Coaching for aggressiveness

Moving on to addressing the question that inspired the post, Tom provides a relatively simple way to coach it. “All you have to do is ask your players to perform the drill WITHOUT punishment/consequences/eye-rolls for making a mistake performing the skill.”

This definitely matches my own philosophy. Aggressiveness will result in errors at times. You cannot encourage the one without accepting the fact of the other.

Also, Tom said he basically sets up games that require certain types of aggressiveness to win. Pretty simple, really.

Reducing errors

Having said that about the errors, Tom also shares his thoughts on keeping them to a minimum. One is the understand their source. Are they bad decisions, or are they bad execution. See what I wrote related to this breakdown in Coaching from a solutions perspective.

For the first type of error, it’s our job as coaches to teach better decision-making. In terms of the second type, Tom credits his teams making fewer mistakes on encouraging players toward simple, efficient mechanics.

Those are the major points. Definitely give the article a read and see what you takeaway for yourself.

USA Volleyball CAP III

Each year USA Volleyball runs the High Performance Coaches Clinic (HPCC). In conjunction with it, they run all three of the Coaches Accreditation Program (CAP) courses. While the CAP I and II courses are run multiple times each year in different locations, CAP III is only run alongside the HP clinic.

I just got back from attending the 2017 edition. Here is the schedule for the course.

As you can see, the course ran Wednesday, Thursday, and Sunday. They were all very full days. The days in between were HPCC sessions, which were also quite packed.

Cadre (in order of presentations)

Bill Hamiter: Director of USA Sitting Volleyball and Head Coach of the women’s sitting team (gold medal at the 2016 Paralympics).

Rob Browning: Head Coach at Saint Mary’s College.

Marouane Jafir: Club Director at Delaware United.

Todd Dagenais: Head Coach at Central Florida.

Sue Gozansky: Volleyball Coaching Wizard.

Joan Powell: Coordinator of Officials for PAC-12 Conference.

John Kessel: USA Volleyball Director of Sport Development.

Bill Neville: Volleyball Coaching Wizard.

Dan Mickle: Former professional beach player and current sports psychology specialist.

Day 1

We began with an initial all-levels introduction encompassing CAP I, II, and III groups. After that, though, we split off into our own cohorts. Our first session was on prioritization. Bill Hamiter was the presenter. He shared his very detailed 52-week program for the national sitting team with us. We were also given a copy of Periodization Training for Sports-3rd Edition. After that Rob Browning spoke with us about mindset work. It was largely based on the Carol Dweck book. I’ve read it, so not a lot of new material there.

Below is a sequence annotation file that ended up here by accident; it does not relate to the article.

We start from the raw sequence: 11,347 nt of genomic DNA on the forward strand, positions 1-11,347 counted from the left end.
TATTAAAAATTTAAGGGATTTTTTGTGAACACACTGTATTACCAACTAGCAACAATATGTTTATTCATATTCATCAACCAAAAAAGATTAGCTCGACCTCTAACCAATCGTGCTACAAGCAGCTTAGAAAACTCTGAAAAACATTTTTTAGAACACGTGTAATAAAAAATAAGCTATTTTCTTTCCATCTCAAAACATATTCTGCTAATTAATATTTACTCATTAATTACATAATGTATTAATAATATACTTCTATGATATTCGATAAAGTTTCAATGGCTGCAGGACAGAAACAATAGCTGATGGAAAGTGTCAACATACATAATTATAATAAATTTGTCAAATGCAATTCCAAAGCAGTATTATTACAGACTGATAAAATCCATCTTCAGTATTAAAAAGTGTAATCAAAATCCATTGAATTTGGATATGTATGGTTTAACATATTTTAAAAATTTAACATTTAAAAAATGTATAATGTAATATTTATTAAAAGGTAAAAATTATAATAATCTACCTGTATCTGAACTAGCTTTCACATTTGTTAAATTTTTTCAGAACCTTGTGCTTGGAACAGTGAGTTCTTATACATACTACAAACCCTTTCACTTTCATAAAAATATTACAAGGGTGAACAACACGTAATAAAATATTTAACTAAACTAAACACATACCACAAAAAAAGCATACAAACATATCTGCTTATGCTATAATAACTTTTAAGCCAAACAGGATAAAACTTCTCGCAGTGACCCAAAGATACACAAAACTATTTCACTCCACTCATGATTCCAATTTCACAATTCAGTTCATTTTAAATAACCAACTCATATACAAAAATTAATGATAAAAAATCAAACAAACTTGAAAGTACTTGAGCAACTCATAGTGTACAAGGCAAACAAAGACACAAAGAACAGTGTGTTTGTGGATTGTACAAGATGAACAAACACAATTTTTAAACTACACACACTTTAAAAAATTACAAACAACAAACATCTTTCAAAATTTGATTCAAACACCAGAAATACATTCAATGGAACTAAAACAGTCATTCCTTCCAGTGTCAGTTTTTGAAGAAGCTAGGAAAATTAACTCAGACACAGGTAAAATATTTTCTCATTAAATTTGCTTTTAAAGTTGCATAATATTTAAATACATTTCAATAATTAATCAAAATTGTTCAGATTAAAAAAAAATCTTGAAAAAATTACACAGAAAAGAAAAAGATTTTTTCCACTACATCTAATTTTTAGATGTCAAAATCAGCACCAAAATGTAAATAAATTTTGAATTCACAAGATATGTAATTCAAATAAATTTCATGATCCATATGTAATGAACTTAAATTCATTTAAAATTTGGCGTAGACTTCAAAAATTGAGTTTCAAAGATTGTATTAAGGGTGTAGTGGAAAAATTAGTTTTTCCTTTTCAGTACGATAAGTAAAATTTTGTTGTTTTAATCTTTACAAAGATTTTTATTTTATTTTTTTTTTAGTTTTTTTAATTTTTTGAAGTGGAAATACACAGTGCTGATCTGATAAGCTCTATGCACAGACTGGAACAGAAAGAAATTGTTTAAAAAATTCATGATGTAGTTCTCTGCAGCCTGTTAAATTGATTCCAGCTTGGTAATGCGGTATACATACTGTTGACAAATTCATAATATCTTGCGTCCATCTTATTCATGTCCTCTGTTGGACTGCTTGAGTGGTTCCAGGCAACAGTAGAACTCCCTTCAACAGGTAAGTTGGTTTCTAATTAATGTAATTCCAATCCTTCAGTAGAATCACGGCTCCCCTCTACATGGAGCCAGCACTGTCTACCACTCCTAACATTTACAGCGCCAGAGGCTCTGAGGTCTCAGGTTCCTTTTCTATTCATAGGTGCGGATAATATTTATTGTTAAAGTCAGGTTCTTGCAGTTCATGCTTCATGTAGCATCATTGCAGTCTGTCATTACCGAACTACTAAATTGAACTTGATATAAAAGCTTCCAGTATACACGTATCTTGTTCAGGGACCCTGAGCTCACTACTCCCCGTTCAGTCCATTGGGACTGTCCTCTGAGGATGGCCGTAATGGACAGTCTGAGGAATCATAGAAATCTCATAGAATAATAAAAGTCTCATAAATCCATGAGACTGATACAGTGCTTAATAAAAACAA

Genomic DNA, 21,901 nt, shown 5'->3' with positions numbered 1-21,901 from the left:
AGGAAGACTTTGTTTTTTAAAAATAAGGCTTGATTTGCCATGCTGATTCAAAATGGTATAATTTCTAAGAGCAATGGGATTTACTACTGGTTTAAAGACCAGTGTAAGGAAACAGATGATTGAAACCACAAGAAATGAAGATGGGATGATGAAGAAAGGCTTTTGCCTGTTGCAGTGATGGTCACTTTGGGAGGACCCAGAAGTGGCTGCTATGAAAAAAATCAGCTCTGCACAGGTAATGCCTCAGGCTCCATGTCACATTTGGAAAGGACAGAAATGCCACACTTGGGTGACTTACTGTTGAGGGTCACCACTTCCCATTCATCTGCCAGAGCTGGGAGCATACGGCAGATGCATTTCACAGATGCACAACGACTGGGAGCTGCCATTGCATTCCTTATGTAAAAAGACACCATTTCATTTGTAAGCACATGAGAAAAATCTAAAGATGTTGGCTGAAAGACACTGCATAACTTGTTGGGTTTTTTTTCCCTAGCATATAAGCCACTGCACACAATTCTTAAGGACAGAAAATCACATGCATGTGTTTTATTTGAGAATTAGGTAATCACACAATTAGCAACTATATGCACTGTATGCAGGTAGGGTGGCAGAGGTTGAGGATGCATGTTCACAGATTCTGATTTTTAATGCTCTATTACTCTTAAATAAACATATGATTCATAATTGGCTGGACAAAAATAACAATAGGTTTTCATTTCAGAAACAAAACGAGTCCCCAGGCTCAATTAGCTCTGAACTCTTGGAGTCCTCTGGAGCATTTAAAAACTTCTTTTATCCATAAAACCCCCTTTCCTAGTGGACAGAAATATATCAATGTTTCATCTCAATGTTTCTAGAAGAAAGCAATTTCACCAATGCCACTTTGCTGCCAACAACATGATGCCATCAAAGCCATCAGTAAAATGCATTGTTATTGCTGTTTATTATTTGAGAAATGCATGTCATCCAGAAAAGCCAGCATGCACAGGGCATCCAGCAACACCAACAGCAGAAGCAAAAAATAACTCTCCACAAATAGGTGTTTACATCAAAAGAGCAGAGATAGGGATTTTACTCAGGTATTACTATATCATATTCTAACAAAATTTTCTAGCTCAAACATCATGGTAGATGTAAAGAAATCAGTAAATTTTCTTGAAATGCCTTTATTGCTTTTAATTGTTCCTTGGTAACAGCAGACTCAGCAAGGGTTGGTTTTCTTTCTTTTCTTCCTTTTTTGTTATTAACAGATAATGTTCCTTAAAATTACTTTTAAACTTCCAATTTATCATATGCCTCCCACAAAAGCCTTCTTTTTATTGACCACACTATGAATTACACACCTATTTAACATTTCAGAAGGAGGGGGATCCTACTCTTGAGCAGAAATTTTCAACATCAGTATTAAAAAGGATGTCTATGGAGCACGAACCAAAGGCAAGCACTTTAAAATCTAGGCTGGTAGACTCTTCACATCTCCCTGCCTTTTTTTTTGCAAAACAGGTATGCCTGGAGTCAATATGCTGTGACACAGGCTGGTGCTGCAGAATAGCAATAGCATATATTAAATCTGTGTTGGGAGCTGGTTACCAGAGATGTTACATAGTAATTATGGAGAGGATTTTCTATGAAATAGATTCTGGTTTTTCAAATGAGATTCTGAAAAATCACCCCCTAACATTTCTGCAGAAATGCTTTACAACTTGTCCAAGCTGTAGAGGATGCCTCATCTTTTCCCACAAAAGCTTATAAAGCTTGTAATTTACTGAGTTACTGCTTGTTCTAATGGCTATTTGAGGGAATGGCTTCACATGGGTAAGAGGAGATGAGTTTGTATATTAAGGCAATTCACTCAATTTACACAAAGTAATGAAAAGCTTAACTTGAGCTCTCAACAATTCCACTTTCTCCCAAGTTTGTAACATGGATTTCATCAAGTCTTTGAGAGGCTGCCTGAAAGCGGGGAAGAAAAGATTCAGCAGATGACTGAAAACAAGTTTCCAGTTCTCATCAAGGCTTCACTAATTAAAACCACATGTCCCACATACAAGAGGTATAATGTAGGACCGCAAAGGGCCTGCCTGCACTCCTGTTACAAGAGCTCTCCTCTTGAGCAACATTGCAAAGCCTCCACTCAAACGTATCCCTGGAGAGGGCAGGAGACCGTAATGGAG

Our first on-court session was lead by Todd Dagenais. We were put into groups and told to develop a serve reception organization for a 3-Middle line-up based on a given situation. We presented them to the group and had to work through variations based on changing issues. For example, “What if your OH can’t hit on the right?”. Basically it was an exercise in critical thinking and creativity.

After lunch we went back into the classroom. Sue Gozansky led a discussion of gender related issues in coaching, with Bill Hamiter adding his thoughts. John Kessel then talked with us about a variety of false beliefs and failures in conceptual understanding in volleyball. Those included the myth of the wrist snap and realizing how little time players actually spend touching the ball (one study calculated it was about 27 seconds during the 2012 Olympics).

Bill Neville took us back on-court after that. We presented favorite drills and games for analysis by the group and cadre. From there it was back into the classroom for a sports psychology session led by Sue Gozansky. After the dinner break there was some sitting volleyball play with the CAP II and III groups mixed together.

Day 2

The whole morning was in the classroom. A group of the cadre talked with us first about developing team culture. After that there was about an hour of open Q&A with Todd and Rob. That was supposed to be about talent identification, but the guys figured we probably knew enough about that already. Recruiting was a big focus of the questions.

Next up was a really interesting session on nutrition given by Dr. Jackie Berning. It focused mainly on the timing of athlete meals and their nutritional content. She shot down a number of common public concepts (think paleo diets and the like).

After nutrition we did a DISC small-group exercise led by Dan Mickle. As I have been through a few of these sessions before, there wasn’t a lot new in this one. Maybe there was more new material for others, however.